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I understand how Kaiser rule works for PCA, as no matter how many components I extract I always get the same eigenvalues.

For example, with 3 components I get

principal(r = corMat, nfactors = 3, rotate = "oblique")
....
....
                        PC1  PC2  PC3
SS loadings           12.62 3.99 2.57
Proportion Var         0.37 0.12 0.08
Cumulative Var         0.37 0.49 0.56
Proportion Explained   0.66 0.21 0.13
Cumulative Proportion  0.66 0.87 1.00

For six components, I basically just get additional columns

principal(r = corMat, nfactors = 6, rotate = "oblique")
....
....
                        PC1  PC2  PC3  PC4  PC5  PC6
SS loadings           12.62 3.99 2.57 1.39 1.13 1.09
Proportion Var         0.37 0.12 0.08 0.04 0.03 0.03
Cumulative Var         0.37 0.49 0.56 0.60 0.64 0.67
Proportion Explained   0.55 0.18 0.11 0.06 0.05 0.05
Cumulative Proportion  0.55 0.73 0.84 0.90 0.95 1.00

Thus, first you extract all of them, plot & pick, or use Kaiser rule > 1 or something like that..that can be done using nFactors package, it is giving the same numbers as principal function

principal(r = corMat, nfactors = 34, rotate = "oblique")
....
....
                        PC1  PC2  PC3  PC4  PC5  PC6  PC7  PC8  PC9 PC10 PC11 PC12 PC13 PC14 PC15 PC16 PC17 PC18 PC19 PC20 PC21 PC22 PC23 PC24 PC25 PC26 PC27 PC28 PC29 PC30 PC31 PC32 PC33 PC34
SS loadings           12.62 3.99 2.57 1.39 1.13 1.09 0.84 0.74 0.72 0.69 0.59 0.56 0.55 0.51 0.47 0.42 0.40 0.39 0.36 0.35 0.34 0.33 0.32 0.31 0.30 0.28 0.26 0.25 0.24 0.23 0.23 0.22 0.19 0.11
Proportion Var         0.37 0.12 0.08 0.04 0.03 0.03 0.02 0.02 0.02 0.02 0.02 0.02 0.02 0.01 0.01 0.01 0.01 0.01 0.01 0.01 0.01 0.01 0.01 0.01 0.01 0.01 0.01 0.01 0.01 0.01 0.01 0.01 0.01 0.00
Cumulative Var         0.37 0.49 0.56 0.60 0.64 0.67 0.69 0.72 0.74 0.76 0.78 0.79 0.81 0.82 0.84 0.85 0.86 0.87 0.88 0.89 0.90 0.91 0.92 0.93 0.94 0.95 0.96 0.96 0.97 0.98 0.98 0.99 1.00 1.00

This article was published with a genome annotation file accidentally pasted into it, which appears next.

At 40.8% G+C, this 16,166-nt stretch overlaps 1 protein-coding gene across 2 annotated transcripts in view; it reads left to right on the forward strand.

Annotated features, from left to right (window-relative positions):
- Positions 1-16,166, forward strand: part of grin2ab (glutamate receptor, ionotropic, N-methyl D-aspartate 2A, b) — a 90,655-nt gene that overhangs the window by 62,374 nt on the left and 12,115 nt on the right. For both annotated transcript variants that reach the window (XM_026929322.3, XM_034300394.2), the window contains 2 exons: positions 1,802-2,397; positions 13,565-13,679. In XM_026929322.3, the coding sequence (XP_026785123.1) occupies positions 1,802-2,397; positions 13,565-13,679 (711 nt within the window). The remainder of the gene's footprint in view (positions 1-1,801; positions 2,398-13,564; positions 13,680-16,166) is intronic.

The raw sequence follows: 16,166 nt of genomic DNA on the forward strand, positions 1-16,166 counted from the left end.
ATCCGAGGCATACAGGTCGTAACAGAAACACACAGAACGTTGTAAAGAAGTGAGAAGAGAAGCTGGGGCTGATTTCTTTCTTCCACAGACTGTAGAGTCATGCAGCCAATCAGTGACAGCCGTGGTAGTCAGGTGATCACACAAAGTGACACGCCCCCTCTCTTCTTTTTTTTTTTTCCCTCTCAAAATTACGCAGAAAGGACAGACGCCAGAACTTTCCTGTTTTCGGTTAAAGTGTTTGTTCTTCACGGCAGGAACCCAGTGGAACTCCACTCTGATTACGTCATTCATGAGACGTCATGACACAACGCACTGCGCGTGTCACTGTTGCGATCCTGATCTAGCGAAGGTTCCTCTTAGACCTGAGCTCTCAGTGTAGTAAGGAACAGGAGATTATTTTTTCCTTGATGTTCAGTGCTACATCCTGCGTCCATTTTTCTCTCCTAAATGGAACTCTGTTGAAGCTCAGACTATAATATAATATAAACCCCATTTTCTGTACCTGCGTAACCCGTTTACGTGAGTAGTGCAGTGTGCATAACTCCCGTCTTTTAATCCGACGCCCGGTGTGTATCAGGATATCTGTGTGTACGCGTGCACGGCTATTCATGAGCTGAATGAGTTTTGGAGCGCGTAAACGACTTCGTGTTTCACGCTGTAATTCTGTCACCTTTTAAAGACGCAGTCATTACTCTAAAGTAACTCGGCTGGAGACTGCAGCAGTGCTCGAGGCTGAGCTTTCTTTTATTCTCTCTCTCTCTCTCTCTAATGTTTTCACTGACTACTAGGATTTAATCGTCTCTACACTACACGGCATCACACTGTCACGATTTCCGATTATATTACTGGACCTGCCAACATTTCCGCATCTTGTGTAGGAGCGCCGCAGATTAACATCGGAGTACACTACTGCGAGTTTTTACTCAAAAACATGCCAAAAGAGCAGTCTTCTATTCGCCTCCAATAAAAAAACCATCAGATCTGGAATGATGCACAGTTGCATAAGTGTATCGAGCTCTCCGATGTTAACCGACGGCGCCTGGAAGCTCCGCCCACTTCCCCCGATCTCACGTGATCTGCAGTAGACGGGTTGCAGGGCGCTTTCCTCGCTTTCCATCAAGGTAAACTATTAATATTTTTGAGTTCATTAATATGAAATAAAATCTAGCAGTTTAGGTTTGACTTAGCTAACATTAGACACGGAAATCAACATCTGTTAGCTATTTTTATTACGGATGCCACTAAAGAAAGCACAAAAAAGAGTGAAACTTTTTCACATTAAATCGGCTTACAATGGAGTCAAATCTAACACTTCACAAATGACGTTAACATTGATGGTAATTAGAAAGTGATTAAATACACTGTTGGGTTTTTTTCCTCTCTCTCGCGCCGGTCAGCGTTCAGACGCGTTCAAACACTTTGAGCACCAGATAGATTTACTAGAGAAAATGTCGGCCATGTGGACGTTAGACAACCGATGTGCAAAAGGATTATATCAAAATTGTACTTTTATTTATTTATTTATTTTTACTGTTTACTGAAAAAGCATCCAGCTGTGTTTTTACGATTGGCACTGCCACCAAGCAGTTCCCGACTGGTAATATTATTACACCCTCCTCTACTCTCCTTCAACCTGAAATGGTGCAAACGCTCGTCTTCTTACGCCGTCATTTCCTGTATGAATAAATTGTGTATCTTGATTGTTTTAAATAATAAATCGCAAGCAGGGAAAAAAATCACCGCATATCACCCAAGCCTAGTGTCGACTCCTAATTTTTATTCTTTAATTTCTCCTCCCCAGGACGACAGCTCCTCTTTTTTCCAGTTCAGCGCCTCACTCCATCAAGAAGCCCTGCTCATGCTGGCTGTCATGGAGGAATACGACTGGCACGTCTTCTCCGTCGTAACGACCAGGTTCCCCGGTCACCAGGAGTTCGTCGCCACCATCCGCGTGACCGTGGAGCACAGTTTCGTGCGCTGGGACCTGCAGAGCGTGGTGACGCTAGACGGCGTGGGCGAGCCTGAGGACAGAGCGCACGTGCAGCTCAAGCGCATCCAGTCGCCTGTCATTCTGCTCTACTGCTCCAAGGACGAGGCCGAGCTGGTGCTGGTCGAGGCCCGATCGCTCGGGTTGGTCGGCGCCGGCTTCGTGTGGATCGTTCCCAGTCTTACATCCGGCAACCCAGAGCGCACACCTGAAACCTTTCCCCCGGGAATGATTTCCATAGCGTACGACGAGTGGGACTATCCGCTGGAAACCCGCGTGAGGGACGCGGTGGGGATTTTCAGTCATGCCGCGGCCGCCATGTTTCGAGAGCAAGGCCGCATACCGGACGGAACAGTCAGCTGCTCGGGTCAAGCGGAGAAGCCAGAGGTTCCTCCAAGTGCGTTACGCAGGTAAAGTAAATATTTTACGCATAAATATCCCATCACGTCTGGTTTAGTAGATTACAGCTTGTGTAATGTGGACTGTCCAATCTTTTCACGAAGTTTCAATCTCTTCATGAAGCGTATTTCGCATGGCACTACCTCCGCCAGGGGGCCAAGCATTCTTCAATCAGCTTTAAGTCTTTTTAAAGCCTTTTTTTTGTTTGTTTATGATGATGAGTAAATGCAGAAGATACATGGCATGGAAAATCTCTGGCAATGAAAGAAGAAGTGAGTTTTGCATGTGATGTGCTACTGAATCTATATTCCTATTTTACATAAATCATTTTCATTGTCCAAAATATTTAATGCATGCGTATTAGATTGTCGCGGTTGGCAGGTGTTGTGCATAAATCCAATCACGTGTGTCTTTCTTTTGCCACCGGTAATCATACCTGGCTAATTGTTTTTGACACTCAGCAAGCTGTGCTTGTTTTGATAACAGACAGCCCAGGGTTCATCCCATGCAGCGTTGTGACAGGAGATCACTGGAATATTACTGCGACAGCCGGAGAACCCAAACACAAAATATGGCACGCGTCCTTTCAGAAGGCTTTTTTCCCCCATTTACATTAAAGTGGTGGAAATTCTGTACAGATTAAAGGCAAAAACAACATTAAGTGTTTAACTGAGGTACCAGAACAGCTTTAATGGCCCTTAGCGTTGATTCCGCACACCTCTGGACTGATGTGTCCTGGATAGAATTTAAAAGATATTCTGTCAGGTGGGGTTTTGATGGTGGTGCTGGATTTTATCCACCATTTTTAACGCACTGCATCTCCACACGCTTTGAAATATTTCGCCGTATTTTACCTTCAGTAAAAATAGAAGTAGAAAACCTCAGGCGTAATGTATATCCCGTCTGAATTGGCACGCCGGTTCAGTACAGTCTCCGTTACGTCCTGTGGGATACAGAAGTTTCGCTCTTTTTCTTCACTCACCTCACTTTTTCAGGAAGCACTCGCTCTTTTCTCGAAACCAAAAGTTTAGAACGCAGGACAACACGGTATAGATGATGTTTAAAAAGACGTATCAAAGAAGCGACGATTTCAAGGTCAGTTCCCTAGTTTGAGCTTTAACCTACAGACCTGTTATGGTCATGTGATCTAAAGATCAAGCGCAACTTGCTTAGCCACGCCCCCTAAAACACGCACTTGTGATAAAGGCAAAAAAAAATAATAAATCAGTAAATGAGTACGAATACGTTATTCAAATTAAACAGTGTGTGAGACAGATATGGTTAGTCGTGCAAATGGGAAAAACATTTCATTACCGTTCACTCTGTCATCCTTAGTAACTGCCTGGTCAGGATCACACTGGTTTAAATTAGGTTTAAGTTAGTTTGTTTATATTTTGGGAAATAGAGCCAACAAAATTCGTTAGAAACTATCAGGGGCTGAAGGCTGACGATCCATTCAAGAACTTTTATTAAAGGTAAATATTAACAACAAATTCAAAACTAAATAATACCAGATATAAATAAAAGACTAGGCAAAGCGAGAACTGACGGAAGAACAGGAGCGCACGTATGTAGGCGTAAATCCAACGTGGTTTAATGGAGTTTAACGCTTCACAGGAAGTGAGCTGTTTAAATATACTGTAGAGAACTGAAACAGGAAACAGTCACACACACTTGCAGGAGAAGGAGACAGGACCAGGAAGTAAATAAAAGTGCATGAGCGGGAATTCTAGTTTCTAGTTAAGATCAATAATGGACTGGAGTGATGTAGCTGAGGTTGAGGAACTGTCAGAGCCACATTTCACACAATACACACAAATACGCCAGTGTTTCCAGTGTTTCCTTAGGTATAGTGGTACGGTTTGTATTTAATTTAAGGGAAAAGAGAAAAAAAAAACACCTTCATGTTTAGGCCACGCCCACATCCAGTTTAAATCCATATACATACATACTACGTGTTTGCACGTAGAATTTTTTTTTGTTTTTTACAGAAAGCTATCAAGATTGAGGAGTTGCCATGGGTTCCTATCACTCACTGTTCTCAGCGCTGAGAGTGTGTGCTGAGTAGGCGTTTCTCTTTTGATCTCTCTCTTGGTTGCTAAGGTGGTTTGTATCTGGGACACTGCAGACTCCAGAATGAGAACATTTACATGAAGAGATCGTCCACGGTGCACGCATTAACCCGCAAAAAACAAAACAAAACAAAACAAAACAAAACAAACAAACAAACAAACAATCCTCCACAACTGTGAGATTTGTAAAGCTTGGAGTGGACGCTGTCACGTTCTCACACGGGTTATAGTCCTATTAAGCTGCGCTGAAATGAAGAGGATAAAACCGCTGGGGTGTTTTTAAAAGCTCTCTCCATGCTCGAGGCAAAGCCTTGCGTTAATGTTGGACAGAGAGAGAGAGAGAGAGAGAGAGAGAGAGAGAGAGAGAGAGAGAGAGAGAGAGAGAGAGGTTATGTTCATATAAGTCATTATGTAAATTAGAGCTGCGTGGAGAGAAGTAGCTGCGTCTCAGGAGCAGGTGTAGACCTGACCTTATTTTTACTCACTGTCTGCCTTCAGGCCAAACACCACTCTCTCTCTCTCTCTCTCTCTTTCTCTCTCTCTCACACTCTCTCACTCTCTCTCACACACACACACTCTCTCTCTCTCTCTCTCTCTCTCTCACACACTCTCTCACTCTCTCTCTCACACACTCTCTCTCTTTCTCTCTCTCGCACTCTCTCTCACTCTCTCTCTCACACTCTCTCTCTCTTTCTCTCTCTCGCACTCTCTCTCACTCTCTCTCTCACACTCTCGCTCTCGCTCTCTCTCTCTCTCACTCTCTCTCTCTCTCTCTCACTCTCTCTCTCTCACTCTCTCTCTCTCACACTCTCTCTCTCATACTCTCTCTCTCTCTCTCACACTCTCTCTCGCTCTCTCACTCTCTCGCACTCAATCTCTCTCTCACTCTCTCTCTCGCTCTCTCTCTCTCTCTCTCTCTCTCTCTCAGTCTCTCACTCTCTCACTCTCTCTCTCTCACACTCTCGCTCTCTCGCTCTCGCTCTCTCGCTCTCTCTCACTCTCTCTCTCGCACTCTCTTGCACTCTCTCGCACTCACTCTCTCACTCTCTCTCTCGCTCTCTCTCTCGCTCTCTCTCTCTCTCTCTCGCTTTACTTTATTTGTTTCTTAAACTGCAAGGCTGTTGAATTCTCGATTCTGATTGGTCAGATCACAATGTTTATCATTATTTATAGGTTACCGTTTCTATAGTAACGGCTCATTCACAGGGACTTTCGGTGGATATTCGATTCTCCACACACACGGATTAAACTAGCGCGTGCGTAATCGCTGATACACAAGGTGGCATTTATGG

Proportion Explained   0.37 0.12 0.08 0.04 0.03 0.03 0.02 0.02 0.02 0.02 0.02 0.02 0.02 0.01 0.01 0.01 0.01 0.01 0.01 0.01 0.01 0.01 0.01 0.01 0.01 0.01 0.01 0.01 0.01 0.01 0.01 0.01 0.01 0.00
Cumulative Proportion  0.37 0.49 0.56 0.60 0.64 0.67 0.69 0.72 0.74 0.76 0.78 0.79 0.81 0.82 0.84 0.85 0.86 0.87 0.88 0.89 0.90 0.91 0.92 0.93 0.94 0.95 0.96 0.96 0.97 0.98 0.98 0.99 1.00 1.00

However, with factor analysis (for example principal axis factoring), every time I specify a different number of factors, the eigenvalues which I get back are slightly different.

For example, if I specify 3 factors I get the following:

> fa(r = corMat, nfactors = 3, rotate = "oblique", fm="pa")
.....
.....

                        PA1  PA2  PA3
SS loadings           12.16 3.57 2.10
Proportion Var         0.36 0.10 0.06
Cumulative Var         0.36 0.46 0.52
Proportion Explained   0.68 0.20 0.12
Cumulative Proportion  0.68 0.88 1.00

but for six factors I get slightly different values

> fa(r = corMat, nfactors = 6, rotate = "oblique", fm="pa")
.....
.....    
                        PA1  PA2  PA3  PA4  PA5  PA6
SS loadings           12.23 3.65 2.17 1.04 0.76 0.73
Proportion Var         0.36 0.11 0.06 0.03 0.02 0.02
Cumulative Var         0.36 0.47 0.53 0.56 0.58 0.61
Proportion Explained   0.59 0.18 0.11 0.05 0.04 0.04
Cumulative Proportion  0.59 0.77 0.88 0.93 0.96 1.00

In many papers, I've seen that they selected the number of factors based on kaiser rule, and then show a scree plot. But I'm confused where the values for the scree plot come from?

principal axis factoring with Oblimin rotations was carried out. We attempted four and three-factor solutions. Both the Kaiser rule of eigenvalues greater than 1 and the scree plot (see Fig. 1) indicated that three-factor solution would fit the data the best

and then they show a typical scree plot. Do they first run a PCA to pick the number of factors or something else?

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  • 2
    $\begingroup$ I recommend you to read this Q: stats.stackexchange.com/q/205459/3277. (I will even consider it a duplicate candidate.) I'm confused where the values for the scree plot come from? Both the "scree-plot elbow" Cattell's rule and the "eigenvalue>1" Kaiser's rule pertain to the eigenvalues of PCA done prior FA, not to FA's eigenvalues. So is the (reasonable) tradition found in most books on FA. Moreover, there is issue about "eigenvalues" in FA, - because not all methods of FA give you eigenvalues: the correct term is rather "sum of squared loadings". $\endgroup$ – ttnphns Oct 19 '16 at 3:08
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    $\begingroup$ ...do they first run a PCA to pick the number of factors? - so, this your appreciation would be correct: yes. $\endgroup$ – ttnphns Oct 19 '16 at 3:19
  • $\begingroup$ Thanks for the explanation, this is what I expected but wanted to confirm! I could not find that anywhere! $\endgroup$ – Vitomir Kovanovic Oct 19 '16 at 3:20
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    $\begingroup$ Side comment: I had never heard that name for this type of plot before (usually would call "eigenvalue spectrum", or some such). It is neat to see a random statistics plot named after a landform though, I guess due to visual similarity! (The plot should technically be called "cliff & scree slope" plot, however!) $\endgroup$ – GeoMatt22 Oct 19 '16 at 3:27
  • $\begingroup$ @GeoMatt22, I guess a cliff is usually magmatic rock-made, too tight to scree as easy as variance does. $\endgroup$ – ttnphns Oct 19 '16 at 3:33

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